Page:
The family... It is logically at the centre of the debate on equality, whatever the field of research. As Liliane Michalik points out, it is often around the crèche that female solidarity networks are built. The campus is no exception. However, she finds it abnormal that pregnant researchers still feel anxious about talking to their superiors. The pressure and guilt that young mothers feel when they return from maternity leave are just as problematic and sometimes lead to painful situations such as burn out. It is essential to reverse the viewpoint and consider that pregnancy is not only a matter for the women, but also for the institution, which must take on this burden like any other HR situation. 

This is what Nicky Le Feuvre, Professor of Sociology at Work and Dean of the SSP, also advocates. Her faculty has also set up a preparatory interview before each maternity leave, which brings together the institute's management, a member of the Deanship and the pregnant woman, in order to relieve the latter of all her supervisory tasks. In addition to individual problems, the aim is to send out strong signals in favour of equality and parenthood. The creation of childcare facilities in the faculty building, the encouragement to speak openly about harassment and sexism, the conduct of studies on career opportunities for female graduates, the filming of videos on recruitment bias: many of these actions are already effective and serve as clear markers. However, she deplores the fact that even the implementation of a multitude of good practices has not yet managed to sufficiently improve the rate of female professors hired within her faculty. Like everywhere else, it stagnates at around 35%. This apparent uniformity of the glass ceiling in women's university careers is the result of mechanisms specific to institutional functioning. An unfortunate observation! Changing this academic culture raises many concrete questions, which show that attacking the notion of a female career means attacking the notion of a career at all. The Dean believes that this requires a complete overhaul of the existing mould and a rethinking of the entire university system, particularly through a reflection on the notions of performance and competitiveness, including the temporalities imposed by the eligibility windows of the funding sources. For my part, I think it is also crucial to reverse our way of thinking: notions of quality and potential impact must imperatively prevail over quantity. In this sense, the women working at UNIL show real competitiveness on the national and international level despite time issues that might seem unfavourable at first (maternity, working hours).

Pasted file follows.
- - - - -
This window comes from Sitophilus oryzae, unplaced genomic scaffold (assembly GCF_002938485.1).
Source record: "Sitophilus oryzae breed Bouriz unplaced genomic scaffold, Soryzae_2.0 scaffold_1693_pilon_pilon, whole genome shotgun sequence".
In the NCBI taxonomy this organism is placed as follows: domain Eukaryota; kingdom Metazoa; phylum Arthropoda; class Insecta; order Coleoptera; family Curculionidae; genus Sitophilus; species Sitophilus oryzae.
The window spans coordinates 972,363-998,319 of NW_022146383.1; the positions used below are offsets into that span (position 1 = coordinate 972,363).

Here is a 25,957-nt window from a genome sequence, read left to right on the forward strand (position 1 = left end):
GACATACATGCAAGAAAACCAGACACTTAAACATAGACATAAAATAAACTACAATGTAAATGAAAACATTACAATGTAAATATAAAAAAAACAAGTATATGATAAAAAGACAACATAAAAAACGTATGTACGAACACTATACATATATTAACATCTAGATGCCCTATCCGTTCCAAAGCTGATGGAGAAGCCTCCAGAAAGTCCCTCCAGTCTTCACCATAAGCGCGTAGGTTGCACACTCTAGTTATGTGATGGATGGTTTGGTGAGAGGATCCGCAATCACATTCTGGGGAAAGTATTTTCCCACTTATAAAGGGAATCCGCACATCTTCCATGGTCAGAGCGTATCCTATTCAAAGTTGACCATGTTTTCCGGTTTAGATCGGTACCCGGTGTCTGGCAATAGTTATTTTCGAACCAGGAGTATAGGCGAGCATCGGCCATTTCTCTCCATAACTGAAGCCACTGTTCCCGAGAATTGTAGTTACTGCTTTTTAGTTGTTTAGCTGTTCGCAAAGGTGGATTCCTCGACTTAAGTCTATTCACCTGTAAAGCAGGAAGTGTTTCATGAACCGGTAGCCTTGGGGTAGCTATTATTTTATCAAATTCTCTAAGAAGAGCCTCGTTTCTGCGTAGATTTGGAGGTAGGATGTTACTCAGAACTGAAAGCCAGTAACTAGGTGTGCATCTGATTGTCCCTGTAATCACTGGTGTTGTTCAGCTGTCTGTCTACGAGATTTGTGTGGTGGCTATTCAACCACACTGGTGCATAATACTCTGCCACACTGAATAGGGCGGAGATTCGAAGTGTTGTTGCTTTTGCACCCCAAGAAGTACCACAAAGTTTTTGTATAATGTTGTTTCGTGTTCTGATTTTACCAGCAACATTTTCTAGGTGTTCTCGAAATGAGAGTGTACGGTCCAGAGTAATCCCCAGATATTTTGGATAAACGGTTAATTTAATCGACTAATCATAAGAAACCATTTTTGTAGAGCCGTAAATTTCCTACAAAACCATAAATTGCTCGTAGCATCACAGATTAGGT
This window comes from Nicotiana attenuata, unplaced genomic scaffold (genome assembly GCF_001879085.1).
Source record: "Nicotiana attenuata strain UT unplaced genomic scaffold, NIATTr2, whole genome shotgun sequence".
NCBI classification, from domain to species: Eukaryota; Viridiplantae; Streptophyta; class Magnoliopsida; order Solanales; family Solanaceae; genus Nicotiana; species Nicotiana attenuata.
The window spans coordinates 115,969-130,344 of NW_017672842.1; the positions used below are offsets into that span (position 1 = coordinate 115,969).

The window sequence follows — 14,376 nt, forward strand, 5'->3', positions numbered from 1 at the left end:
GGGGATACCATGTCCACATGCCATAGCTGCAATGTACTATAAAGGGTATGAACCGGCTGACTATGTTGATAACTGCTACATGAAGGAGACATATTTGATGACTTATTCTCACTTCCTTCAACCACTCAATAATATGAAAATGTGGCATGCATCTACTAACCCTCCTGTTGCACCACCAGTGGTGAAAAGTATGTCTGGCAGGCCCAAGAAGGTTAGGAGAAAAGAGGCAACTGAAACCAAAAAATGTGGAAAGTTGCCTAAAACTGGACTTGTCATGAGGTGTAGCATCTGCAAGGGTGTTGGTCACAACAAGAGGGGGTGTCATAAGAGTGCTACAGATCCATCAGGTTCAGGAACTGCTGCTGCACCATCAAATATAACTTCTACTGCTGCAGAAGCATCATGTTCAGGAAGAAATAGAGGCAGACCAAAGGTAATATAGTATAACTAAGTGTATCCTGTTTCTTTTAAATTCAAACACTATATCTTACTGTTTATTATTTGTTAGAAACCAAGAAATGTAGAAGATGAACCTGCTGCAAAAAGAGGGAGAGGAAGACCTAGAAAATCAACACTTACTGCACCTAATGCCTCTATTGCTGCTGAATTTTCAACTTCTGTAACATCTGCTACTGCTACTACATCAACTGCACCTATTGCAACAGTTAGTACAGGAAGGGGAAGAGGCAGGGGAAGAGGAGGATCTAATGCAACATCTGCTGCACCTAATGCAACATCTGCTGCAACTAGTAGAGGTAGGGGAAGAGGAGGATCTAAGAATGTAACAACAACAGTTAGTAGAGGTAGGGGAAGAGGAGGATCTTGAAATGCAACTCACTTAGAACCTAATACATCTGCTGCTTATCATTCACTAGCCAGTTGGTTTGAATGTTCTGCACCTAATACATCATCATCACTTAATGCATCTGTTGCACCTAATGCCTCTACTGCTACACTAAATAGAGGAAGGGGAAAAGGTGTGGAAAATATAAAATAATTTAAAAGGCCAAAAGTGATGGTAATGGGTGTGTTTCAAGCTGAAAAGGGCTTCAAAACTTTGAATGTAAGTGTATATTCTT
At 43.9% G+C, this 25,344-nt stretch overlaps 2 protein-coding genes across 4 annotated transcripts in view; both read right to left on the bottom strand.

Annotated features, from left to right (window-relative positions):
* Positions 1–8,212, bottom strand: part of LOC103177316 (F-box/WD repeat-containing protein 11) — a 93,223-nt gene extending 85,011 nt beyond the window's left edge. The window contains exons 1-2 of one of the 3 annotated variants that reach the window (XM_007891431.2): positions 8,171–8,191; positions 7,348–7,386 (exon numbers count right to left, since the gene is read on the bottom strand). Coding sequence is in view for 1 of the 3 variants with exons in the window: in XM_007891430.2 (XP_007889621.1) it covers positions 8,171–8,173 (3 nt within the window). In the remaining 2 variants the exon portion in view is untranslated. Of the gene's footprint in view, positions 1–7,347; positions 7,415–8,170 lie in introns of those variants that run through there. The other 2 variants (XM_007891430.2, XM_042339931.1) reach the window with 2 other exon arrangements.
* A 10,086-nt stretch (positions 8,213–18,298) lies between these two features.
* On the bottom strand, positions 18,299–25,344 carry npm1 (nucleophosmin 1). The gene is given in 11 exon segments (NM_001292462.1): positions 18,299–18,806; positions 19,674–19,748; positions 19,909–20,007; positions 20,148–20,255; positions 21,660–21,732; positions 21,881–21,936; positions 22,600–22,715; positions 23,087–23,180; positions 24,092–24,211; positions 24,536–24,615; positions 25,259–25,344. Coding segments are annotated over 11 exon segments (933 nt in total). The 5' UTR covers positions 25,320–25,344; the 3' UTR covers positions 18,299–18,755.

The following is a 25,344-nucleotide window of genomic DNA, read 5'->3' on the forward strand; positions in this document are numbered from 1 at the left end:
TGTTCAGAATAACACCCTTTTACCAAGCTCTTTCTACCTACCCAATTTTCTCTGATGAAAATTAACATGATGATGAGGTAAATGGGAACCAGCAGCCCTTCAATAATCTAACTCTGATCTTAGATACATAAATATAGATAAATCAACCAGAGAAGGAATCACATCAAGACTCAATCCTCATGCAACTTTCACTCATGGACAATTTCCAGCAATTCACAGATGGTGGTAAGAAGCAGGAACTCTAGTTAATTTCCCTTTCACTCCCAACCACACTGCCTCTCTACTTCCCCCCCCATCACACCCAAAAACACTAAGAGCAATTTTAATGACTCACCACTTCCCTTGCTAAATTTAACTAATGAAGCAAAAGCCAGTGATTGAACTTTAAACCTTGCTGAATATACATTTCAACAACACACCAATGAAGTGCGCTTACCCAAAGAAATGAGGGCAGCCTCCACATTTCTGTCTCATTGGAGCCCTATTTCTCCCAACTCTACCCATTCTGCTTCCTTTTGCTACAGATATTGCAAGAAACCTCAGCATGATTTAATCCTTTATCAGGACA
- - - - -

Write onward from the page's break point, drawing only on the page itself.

However, as Nicky Le Feuvre points out, a true equality policy must absolutely integrate the notions of diversity and intersectionality and allocate the necessary financial resources to them, without neglecting the objective of gender equality, which is far from being achieved. Patrick Bodemann, Head of the Department of Vulnerability and Social Medicine (DVMS) at Unisanté, head of the Centre for Vulnerable Populations (CPV), holder of the Chair of Medicine for Vulnerable Populations and Vice-Dean of Teaching and Research at the FBM, embodies a perspective of general and ambulatory internal medicine confronted with the whole range of precarious people (migrants, sex workers, individuals in prison or victims of human trafficking, homeless people). From his point of view, the care he provides must be equitable before being egalitarian, i.e. adapted to the specific needs and socio-economic profiles of patients. However, the pandemic has only deepened pre-existing vulnerabilities and social inequalities. Much remains to be done in the Swiss system, even though it is considered to be efficient. For example, he would like to establish a collaboration between all the faculties of the University of Lausanne around the issue of equity that promotes the inclusion of everyone.

I could of course have taken other testimonies from people who think and act for equality within UNIL. And even though there is still a long way to go, I would like to end this post on a positive note by saying that we have a wealth of internal expertise at UNIL, personal and collective initiatives, cultural activity programmes around equality issues, a Rectorate that makes it a strategic priority and faculties whose Deans are working on concrete action plans. The perception of women in leadership positions has changed significantly in recent years. According to Liliane Michalik, what was once a rather strange exception is now more accepted, thanks in particular to pioneers such as Erna Hamburger and Nouria Hernandez, who have written the history of UNIL. So many opportunities to rejoice despite the challenges that still lie ahead, and to keep the hope of seeing us progress!

To extend these reflections

I invite you to take an interest in the evening « Sexisme en archéologie : des vestiges du passé aux enjeux actuels » organised by the Office of Equality on the occasion of Women's Rights Day on 8 March, which will take the form of a conference and round table, accompanied by a speech by Cesla Amarelle.

UNIL is also proposing an action week against racism from 21 to 25 March.